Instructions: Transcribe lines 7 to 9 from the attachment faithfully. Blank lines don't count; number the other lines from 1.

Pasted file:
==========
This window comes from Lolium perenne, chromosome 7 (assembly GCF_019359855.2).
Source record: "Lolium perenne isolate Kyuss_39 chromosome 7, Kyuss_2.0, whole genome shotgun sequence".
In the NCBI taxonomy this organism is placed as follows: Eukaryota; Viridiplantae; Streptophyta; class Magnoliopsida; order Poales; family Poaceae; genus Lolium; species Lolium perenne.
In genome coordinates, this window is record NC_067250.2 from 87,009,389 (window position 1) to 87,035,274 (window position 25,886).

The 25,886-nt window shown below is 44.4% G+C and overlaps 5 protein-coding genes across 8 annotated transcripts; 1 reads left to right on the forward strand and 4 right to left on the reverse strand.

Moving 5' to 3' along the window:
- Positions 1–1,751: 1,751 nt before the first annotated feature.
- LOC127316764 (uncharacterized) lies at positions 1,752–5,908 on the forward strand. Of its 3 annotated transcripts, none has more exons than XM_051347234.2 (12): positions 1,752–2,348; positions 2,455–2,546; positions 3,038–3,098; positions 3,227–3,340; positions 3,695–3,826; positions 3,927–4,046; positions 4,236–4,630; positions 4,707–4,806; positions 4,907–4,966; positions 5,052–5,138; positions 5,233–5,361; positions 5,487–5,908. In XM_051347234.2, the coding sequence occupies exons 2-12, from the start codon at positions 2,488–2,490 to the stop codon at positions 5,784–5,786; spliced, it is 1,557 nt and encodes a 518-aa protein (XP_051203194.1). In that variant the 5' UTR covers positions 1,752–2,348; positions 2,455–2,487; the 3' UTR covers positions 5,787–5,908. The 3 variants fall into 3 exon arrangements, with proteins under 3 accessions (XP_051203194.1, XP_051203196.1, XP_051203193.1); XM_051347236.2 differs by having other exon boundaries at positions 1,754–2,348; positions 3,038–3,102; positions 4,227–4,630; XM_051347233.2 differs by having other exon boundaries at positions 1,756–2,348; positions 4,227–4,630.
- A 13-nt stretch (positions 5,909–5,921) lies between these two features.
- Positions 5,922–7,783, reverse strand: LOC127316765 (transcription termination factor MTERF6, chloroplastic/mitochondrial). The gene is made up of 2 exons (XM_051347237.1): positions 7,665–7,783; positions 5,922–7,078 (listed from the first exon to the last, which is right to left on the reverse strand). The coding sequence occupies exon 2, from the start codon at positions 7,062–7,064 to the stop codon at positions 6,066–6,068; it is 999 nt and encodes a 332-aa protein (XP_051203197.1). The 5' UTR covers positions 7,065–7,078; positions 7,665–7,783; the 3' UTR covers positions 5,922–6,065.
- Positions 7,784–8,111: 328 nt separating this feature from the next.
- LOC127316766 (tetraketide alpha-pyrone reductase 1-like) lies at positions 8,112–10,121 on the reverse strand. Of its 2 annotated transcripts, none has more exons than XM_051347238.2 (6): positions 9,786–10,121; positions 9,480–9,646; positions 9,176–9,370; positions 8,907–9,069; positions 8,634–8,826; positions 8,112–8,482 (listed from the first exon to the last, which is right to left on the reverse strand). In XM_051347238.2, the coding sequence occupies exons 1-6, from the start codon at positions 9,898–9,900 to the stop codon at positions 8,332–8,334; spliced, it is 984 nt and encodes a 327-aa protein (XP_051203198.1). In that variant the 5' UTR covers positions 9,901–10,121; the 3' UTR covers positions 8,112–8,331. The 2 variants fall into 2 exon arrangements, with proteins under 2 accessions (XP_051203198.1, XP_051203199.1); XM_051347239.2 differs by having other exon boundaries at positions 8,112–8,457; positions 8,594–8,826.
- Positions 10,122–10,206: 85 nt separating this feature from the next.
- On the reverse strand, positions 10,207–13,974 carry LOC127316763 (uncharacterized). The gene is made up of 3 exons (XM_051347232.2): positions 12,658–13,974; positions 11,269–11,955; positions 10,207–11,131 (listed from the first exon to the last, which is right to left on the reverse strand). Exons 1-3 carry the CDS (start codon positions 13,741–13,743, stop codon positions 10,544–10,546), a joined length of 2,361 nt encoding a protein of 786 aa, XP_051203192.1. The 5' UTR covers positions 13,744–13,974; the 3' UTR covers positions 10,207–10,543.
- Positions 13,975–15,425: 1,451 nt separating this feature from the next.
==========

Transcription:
- Positions 1–1,751: 1,751 nt before the first annotated feature.
- LOC127316764 (uncharacterized) lies at positions 1,752–5,908 on the forward strand. Of its 3 annotated transcripts, none has more exons than XM_051347234.2 (12): positions 1,752–2,348; positions 2,455–2,546; positions 3,038–3,098; positions 3,227–3,340; positions 3,695–3,826; positions 3,927–4,046; positions 4,236–4,630; positions 4,707–4,806; positions 4,907–4,966; positions 5,052–5,138; positions 5,233–5,361; positions 5,487–5,908. In XM_051347234.2, the coding sequence occupies exons 2-12, from the start codon at positions 2,488–2,490 to the stop codon at positions 5,784–5,786; spliced, it is 1,557 nt and encodes a 518-aa protein (XP_051203194.1). In that variant the 5' UTR covers positions 1,752–2,348; positions 2,455–2,487; the 3' UTR covers positions 5,787–5,908. The 3 variants fall into 3 exon arrangements, with proteins under 3 accessions (XP_051203194.1, XP_051203196.1, XP_051203193.1); XM_051347236.2 differs by having other exon boundaries at positions 1,754–2,348; positions 3,038–3,102; positions 4,227–4,630; XM_051347233.2 differs by having other exon boundaries at positions 1,756–2,348; positions 4,227–4,630.
- A 13-nt stretch (positions 5,909–5,921) lies between these two features.